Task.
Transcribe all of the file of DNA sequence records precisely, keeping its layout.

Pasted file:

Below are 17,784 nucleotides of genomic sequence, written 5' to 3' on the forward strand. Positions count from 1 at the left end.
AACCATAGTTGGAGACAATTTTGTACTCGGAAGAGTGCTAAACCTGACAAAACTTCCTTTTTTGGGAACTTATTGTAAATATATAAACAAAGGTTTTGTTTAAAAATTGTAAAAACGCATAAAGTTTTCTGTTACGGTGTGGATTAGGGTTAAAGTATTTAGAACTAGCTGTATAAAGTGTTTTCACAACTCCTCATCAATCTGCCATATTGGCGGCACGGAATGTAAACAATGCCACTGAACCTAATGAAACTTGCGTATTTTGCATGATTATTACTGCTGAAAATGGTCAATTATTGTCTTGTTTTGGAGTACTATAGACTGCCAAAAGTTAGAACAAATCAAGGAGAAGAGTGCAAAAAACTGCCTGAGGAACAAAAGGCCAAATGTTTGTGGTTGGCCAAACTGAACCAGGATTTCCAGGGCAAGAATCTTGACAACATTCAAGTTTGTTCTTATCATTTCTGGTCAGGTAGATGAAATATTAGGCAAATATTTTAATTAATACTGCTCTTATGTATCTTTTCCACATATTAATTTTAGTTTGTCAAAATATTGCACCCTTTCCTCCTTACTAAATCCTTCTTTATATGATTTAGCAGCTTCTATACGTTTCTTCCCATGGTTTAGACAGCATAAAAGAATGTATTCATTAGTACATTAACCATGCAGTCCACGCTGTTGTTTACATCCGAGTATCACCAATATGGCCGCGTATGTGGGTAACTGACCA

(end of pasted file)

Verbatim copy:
Below are 17,784 nucleotides of genomic sequence, written 5' to 3' on the forward strand. Positions count from 1 at the left end.
AACCATAGTTGGAGACAATTTTGTACTCGGAAGAGTGCTAAACCTGACAAAACTTCCTTTTTTGGGAACTTATTGTAAATATATAAACAAAGGTTTTGTTTAAAAATTGTAAAAACGCATAAAGTTTTCTGTTACGGTGTGGATTAGGGTTAAAGTATTTAGAACTAGCTGTATAAAGTGTTTTCACAACTCCTCATCAATCTGCCATATTGGCGGCACGGAATGTAAACAATGCCACTGAACCTAATGAAACTTGCGTATTTTGCATGATTATTACTGCTGAAAATGGTCAATTATTGTCTTGTTTTGGAGTACTATAGACTGCCAAAAGTTAGAACAAATCAAGGAGAAGAGTGCAAAAAACTGCCTGAGGAACAAAAGGCCAAATGTTTGTGGTTGGCCAAACTGAACCAGGATTTCCAGGGCAAGAATCTTGACAACATTCAAGTTTGTTCTTATCATTTCTGGTCAGGTAGATGAAATATTAGGCAAATATTTTAATTAATACTGCTCTTATGTATCTTTTCCACATATTAATTTTAGTTTGTCAAAATATTGCACCCTTTCCTCCTTACTAAATCCTTCTTTATATGATTTAGCAGCTTCTATACGTTTCTTCCCATGGTTTAGACAGCATAAAAGAATGTATTCATTAGTACATTAACCATGCAGTCCACGCTGTTGTTTACATCCGAGTATCACCAATATGGCCGCGTATGTGGGTAACTGACCA